This article is one of a series about grief. Click here to read our original articles on grief and to look at the accompanying survey. Click here to read Meghan O’Rourke’s series on grief, which became the book The Long Goodbye.
What is grief really like? Earlier this spring, we posted a survey on Slate asking this question. Struck by how poorly our culture seems to understand the complexities of grief (each of us had lost our mothers to cancer and had written about the experience), we wanted to hear from readers about the lived reality of loss. As we noted in our first article about Continue reading
When it’s hot, I like to jump in the pool for a quick swim before I go to bed. I swim the modified backstroke, looking up toward the stars as I glide over the water. I feel like a water bug that juts across streams and ponds, practically walking on water. Blooming plumeria trees fill the air with a wonderful aroma – one of my favorites. I see heads peaking outside their windows: who is in the pool this late?
I was swimming on Sunday at Kamainas, thinking of my mother and hoping to see a honu (sea turtle). That if I saw one, it would somehow be a sign. Of what? I don’t know. But I love sea turtles and without sounding too corny, I think they are very special. Shortly after, I looked down as I swam and there is the biggest honu I’ve seen at Kamainas directly below me. It was feeding on some of the algae growing on a large rock. Most of the time, they swim away once a human is hovering above them. But this one just stayed there, floating around the rock as I ducked down below to get a closer look. Perhaps it was older, wiser and understood it was a protected species. As if it knew we weren’t supposed to touch or harm it. Or maybe Continue reading
For the past month, I feel like left this realm and entered another. And now I’m back. It’s amazing how your entire life can change within a matter of seconds. A senseless misfortune and here we are. And this happens every day. Eventually we all will die and someone very close to us will die at some point.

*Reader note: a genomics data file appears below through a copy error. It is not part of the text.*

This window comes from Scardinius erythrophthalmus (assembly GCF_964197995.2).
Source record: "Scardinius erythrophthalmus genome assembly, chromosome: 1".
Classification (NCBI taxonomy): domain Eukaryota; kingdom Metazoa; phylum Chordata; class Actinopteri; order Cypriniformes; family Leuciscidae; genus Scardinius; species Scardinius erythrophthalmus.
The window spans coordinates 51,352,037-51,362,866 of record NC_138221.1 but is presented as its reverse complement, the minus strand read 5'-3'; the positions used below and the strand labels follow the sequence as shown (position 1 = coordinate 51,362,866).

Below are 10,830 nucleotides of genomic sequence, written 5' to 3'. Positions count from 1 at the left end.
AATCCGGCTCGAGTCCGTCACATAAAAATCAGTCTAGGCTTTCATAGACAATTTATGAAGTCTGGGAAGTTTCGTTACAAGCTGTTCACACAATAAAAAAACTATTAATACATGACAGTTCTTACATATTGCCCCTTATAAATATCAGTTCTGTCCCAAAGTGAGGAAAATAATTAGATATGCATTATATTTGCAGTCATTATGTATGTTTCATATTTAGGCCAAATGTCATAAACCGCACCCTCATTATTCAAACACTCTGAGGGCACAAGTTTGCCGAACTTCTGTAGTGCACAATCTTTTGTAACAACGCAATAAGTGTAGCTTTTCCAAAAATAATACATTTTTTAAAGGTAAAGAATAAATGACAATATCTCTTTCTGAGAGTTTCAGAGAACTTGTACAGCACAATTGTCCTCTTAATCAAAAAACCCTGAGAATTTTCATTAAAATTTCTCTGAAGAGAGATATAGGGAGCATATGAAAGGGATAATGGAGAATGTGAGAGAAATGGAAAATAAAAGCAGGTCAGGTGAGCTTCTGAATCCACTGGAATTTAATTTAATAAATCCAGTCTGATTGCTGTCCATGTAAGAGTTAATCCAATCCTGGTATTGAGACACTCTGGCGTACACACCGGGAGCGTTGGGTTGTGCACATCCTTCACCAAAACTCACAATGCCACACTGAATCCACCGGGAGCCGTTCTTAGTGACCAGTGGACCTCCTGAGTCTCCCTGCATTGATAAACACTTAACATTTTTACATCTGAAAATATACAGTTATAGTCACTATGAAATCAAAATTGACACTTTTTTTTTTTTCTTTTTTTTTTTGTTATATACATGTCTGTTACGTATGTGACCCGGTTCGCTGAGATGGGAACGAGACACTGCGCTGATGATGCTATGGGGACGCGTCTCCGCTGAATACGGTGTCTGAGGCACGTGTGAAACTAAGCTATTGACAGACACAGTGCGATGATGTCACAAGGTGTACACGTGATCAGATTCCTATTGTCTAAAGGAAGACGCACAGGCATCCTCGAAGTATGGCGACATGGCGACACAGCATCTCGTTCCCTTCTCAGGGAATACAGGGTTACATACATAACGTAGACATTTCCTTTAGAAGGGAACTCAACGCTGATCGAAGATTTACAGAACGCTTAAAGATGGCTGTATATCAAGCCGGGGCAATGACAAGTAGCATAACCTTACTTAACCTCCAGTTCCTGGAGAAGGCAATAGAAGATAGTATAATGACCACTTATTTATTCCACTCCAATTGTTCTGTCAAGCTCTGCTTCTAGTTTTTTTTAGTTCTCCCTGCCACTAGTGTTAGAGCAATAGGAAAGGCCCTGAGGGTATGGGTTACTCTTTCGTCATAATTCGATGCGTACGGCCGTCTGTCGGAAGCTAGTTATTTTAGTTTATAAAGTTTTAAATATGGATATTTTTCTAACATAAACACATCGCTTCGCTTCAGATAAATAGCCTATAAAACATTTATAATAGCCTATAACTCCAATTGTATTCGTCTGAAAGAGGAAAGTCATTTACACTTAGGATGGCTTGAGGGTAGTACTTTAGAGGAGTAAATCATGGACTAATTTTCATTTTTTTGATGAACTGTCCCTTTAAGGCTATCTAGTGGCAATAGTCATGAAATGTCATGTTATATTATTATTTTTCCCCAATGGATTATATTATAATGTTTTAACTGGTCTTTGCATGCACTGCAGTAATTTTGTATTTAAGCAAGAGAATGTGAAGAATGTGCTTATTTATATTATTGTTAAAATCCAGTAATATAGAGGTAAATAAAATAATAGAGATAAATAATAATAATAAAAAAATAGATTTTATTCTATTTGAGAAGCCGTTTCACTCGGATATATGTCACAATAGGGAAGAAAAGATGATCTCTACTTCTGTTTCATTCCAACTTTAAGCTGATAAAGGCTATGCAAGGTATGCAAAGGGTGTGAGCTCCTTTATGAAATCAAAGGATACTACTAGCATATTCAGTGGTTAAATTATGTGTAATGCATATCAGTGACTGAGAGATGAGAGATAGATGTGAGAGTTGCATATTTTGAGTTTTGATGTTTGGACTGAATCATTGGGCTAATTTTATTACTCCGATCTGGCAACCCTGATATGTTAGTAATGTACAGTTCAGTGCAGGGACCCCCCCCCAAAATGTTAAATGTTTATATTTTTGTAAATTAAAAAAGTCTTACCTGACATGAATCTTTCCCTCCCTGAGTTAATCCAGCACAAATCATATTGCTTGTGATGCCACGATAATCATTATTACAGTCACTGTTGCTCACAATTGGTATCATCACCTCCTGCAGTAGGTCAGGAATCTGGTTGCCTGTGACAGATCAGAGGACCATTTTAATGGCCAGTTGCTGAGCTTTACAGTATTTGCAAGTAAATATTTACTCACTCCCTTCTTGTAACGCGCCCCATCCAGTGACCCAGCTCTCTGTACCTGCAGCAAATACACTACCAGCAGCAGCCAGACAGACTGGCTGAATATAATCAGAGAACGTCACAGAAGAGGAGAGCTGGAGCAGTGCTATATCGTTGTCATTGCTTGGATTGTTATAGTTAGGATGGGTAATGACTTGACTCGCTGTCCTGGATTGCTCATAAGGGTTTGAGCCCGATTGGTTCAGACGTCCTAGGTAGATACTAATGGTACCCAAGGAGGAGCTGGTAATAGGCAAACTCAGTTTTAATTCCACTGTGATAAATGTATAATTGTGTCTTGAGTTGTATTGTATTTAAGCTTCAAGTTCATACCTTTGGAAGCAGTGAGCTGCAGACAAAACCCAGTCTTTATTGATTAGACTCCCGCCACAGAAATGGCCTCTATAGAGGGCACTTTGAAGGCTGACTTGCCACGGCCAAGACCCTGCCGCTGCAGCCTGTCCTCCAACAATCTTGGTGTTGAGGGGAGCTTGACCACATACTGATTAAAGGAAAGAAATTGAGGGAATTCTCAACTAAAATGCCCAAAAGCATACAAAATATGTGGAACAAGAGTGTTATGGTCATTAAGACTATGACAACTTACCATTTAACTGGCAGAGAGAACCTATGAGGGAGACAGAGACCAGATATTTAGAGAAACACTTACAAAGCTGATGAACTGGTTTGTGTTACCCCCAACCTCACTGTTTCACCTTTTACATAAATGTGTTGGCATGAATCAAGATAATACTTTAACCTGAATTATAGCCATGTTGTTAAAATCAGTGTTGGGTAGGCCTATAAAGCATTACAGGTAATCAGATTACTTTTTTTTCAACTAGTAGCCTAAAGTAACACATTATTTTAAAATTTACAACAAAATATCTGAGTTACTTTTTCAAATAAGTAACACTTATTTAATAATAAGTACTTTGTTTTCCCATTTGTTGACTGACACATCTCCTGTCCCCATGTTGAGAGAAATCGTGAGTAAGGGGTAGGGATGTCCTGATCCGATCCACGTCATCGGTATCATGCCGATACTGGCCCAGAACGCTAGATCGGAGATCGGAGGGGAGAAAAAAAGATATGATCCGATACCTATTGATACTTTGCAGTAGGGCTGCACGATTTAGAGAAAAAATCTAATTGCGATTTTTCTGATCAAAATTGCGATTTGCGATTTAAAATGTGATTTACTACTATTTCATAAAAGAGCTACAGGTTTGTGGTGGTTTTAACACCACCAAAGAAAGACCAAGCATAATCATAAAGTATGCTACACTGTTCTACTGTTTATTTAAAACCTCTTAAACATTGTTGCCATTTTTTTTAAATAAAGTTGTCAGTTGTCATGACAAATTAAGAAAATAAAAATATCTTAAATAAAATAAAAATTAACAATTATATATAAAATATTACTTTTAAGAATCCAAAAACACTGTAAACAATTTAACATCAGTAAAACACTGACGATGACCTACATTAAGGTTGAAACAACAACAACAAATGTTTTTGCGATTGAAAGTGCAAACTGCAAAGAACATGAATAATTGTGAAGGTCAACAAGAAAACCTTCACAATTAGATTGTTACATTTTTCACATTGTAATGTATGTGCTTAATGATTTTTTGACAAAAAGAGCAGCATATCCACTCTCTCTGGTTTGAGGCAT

It frightens me because I don’t know where she is. In yoga class this morning I was pondering if she could see me; feel me. But I don’t know. What I do know is she is gone. I get a sense of peace about it though. It’s not a feeling of distance, but maybe time. I’m not sure what that means. Does that mean I think I’ll see her again? I really can’t say I know.
I was at the pool up the street from my parents house yesterday and met with some friends from my childhood. The early 80’s pool furniture looked the same to me, though I do believe it had been long since replaced. A man in his 50’s was lying on one of the deck chairs, smoking and drinking a 40-oz. canned Natural Light. I arrived before my friends, jumped in the water, and swam vigorous laps in what was a very small pool. He tried to talk to me a few times, but I would say a few words than immediately submerge myself. I think he got the idea.
It never ceases to surprise me when I go back home and how different the perspective my child self is from my adult self. Everything is so much smaller. The large houses in my neighborhood look small, the buildings around town look small, and most definitely, the neighborhood pool looked small. Numerous memories have been made at that pool. The neighborhood kids and I would Continue reading